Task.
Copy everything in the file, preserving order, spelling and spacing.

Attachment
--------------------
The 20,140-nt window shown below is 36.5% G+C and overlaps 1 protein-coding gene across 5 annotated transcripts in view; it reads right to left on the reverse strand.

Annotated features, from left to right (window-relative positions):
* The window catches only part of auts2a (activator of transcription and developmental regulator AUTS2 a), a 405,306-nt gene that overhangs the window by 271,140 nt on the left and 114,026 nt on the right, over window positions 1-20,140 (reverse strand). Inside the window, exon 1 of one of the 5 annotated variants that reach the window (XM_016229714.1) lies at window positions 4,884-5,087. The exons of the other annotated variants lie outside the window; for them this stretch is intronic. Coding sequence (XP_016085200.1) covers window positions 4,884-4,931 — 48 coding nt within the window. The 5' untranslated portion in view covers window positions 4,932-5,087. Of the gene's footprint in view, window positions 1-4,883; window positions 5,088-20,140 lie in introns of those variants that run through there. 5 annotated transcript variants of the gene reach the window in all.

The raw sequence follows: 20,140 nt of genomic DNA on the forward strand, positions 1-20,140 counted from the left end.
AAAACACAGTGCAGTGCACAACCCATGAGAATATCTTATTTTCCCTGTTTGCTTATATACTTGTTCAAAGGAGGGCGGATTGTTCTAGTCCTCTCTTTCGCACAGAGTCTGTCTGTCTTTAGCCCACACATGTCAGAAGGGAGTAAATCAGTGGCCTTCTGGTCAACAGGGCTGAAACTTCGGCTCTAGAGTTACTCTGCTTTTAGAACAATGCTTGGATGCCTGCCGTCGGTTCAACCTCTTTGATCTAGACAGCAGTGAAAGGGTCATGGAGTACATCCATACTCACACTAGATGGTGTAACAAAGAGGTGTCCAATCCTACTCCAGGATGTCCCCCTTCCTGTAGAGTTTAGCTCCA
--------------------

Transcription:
The 20,140-nt window shown below is 36.5% G+C and overlaps 1 protein-coding gene across 5 annotated transcripts in view; it reads right to left on the reverse strand.

Annotated features, from left to right (window-relative positions):
* The window catches only part of auts2a (activator of transcription and developmental regulator AUTS2 a), a 405,306-nt gene that overhangs the window by 271,140 nt on the left and 114,026 nt on the right, over window positions 1-20,140 (reverse strand). Inside the window, exon 1 of one of the 5 annotated variants that reach the window (XM_016229714.1) lies at window positions 4,884-5,087. The exons of the other annotated variants lie outside the window; for them this stretch is intronic. Coding sequence (XP_016085200.1) covers window positions 4,884-4,931 — 48 coding nt within the window. The 5' untranslated portion in view covers window positions 4,932-5,087. Of the gene's footprint in view, window positions 1-4,883; window positions 5,088-20,140 lie in introns of those variants that run through there. 5 annotated transcript variants of the gene reach the window in all.

The raw sequence follows: 20,140 nt of genomic DNA on the forward strand, positions 1-20,140 counted from the left end.
AAAACACAGTGCAGTGCACAACCCATGAGAATATCTTATTTTCCCTGTTTGCTTATATACTTGTTCAAAGGAGGGCGGATTGTTCTAGTCCTCTCTTTCGCACAGAGTCTGTCTGTCTTTAGCCCACACATGTCAGAAGGGAGTAAATCAGTGGCCTTCTGGTCAACAGGGCTGAAACTTCGGCTCTAGAGTTACTCTGCTTTTAGAACAATGCTTGGATGCCTGCCGTCGGTTCAACCTCTTTGATCTAGACAGCAGTGAAAGGGTCATGGAGTACATCCATACTCACACTAGATGGTGTAACAAAGAGGTGTCCAATCCTACTCCAGGATGTCCCCCTTCCTGTAGAGTTTAGCTCCA